Echoes of the Renaissance — Program Notes
In his magisterial The Rise of European Music, 1380–1500, Reinhard Strohm traces the development and dissemination of complex styles of music written with multiple voice parts using measured (‘mensural’) notation that enabled precise rhythmic coordination of the voices. By the middle of the fifteenth century the most notable centers for the production of this polyphonic (‘many voiced’) music were religious establishments in the cities and courts of northwestern Europe that trained singer-composers such as Guillaume Dufay (ca. 1397–1474), Johannes Ockeghem (ca. 1410–ca. 1497), Jacob Obrecht (ca. 1457–1505), Josquin Desprez (ca. 1450–1521), and Adrian Willaert (ca. 1490–1562) who took up influential musical posts elsewhere and thus assured that polyphony became a pan-European style of art music. Subsequent generations of composers of polyphonic music modified the style in various ways, on the one hand refining and systematizing its techniques of combining independent voices in counterpoint, and on the other responding to classicising trends in Renaissance humanist thought regarding the proper setting of text.
Codified for subsequent generations in the music theory of Gioseffo Zarlino (1517–1590) and the works of composers including Giovanni Pierluigi da Palestrina (ca. 1525–1594), Orlande de Lassus (ca. 1530–1594), and Tomás Luis da Victoria (1548–1611), the resulting synthesis has continued to echo through the centuries. At the dawn of the seventeenth century Claudio Monteverdi enshrined the High Renaissance style of polyphony as the ‘First Practice’ of music, an appellation that within a few decades had been changed to the ‘Stile antico’. Composers working through the nineteenth century continued to draw selectively on the ‘Old Style’ in their vocal and instrumental works, even as a few pieces by actual Renaissance composers persisted in the repertories of church choirs.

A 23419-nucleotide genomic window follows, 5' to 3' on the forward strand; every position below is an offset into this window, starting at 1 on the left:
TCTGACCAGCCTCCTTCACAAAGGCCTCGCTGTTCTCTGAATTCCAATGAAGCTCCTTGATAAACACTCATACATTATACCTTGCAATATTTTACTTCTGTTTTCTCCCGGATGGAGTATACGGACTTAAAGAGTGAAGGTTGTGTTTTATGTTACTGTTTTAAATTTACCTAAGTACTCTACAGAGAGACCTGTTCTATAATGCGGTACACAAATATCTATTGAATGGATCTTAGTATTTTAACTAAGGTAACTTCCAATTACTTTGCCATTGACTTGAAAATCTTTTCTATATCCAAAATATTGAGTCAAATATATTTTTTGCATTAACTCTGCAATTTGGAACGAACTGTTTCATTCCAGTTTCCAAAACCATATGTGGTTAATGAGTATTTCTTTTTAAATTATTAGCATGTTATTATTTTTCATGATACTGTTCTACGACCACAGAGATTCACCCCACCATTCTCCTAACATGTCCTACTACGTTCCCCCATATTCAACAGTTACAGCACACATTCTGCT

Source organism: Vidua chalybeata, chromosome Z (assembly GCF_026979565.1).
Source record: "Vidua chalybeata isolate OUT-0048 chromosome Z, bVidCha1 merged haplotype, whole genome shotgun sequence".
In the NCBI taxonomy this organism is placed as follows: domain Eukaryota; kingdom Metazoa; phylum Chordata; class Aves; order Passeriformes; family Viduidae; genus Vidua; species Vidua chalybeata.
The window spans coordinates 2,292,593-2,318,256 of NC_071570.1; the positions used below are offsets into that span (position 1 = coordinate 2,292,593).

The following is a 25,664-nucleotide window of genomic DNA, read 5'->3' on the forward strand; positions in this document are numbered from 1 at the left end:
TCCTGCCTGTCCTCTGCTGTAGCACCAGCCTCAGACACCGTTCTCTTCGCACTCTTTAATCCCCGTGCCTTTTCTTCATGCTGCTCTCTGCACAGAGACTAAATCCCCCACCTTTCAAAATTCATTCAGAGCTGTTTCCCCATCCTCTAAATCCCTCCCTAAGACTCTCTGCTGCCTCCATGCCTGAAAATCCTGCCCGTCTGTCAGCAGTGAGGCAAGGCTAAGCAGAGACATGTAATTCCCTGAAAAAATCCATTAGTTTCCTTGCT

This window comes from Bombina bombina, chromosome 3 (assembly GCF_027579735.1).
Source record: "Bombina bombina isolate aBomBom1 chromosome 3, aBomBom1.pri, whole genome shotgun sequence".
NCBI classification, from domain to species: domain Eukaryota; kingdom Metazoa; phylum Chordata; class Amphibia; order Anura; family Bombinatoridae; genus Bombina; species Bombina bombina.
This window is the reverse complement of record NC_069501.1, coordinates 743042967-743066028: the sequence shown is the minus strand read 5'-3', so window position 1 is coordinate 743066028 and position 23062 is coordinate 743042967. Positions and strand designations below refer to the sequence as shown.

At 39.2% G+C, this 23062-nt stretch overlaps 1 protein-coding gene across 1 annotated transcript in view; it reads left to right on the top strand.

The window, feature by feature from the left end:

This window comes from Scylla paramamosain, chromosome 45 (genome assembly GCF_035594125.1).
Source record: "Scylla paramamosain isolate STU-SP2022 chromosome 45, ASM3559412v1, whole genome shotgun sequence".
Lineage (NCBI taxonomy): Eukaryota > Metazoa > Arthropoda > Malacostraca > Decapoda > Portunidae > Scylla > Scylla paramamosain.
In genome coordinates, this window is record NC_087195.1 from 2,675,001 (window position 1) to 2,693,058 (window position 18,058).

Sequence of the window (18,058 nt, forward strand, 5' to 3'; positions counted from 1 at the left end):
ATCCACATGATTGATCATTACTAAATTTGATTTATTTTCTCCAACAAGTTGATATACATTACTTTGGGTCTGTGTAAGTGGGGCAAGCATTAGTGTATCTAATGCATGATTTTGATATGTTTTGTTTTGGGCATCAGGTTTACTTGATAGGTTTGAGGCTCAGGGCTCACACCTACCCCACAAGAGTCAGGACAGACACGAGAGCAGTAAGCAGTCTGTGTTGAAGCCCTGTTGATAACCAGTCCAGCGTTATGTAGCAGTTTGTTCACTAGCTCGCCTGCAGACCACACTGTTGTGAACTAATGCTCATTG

Interest in the full inheritance of Renaissance polyphony awakened in the later nineteenth century thanks to nationalist and revivalist movements across Europe, the most prominent being the Caecilian Movement amongst Catholic Germans to revive chant and the music of Palestrina. Coinciding with the rise of academic musicology, these movements sought to recover the heritage of musical pasts that were seen as offering forms of expression that were somehow purer than the Italian styles of operatic and instrumental music that had become internationally dominant in Western Art Music during the seventeenth and eighteenth centuries. As a result vast quantities of early polyphony were studied and published, thereby laying the foundations of the modern Early Music movement.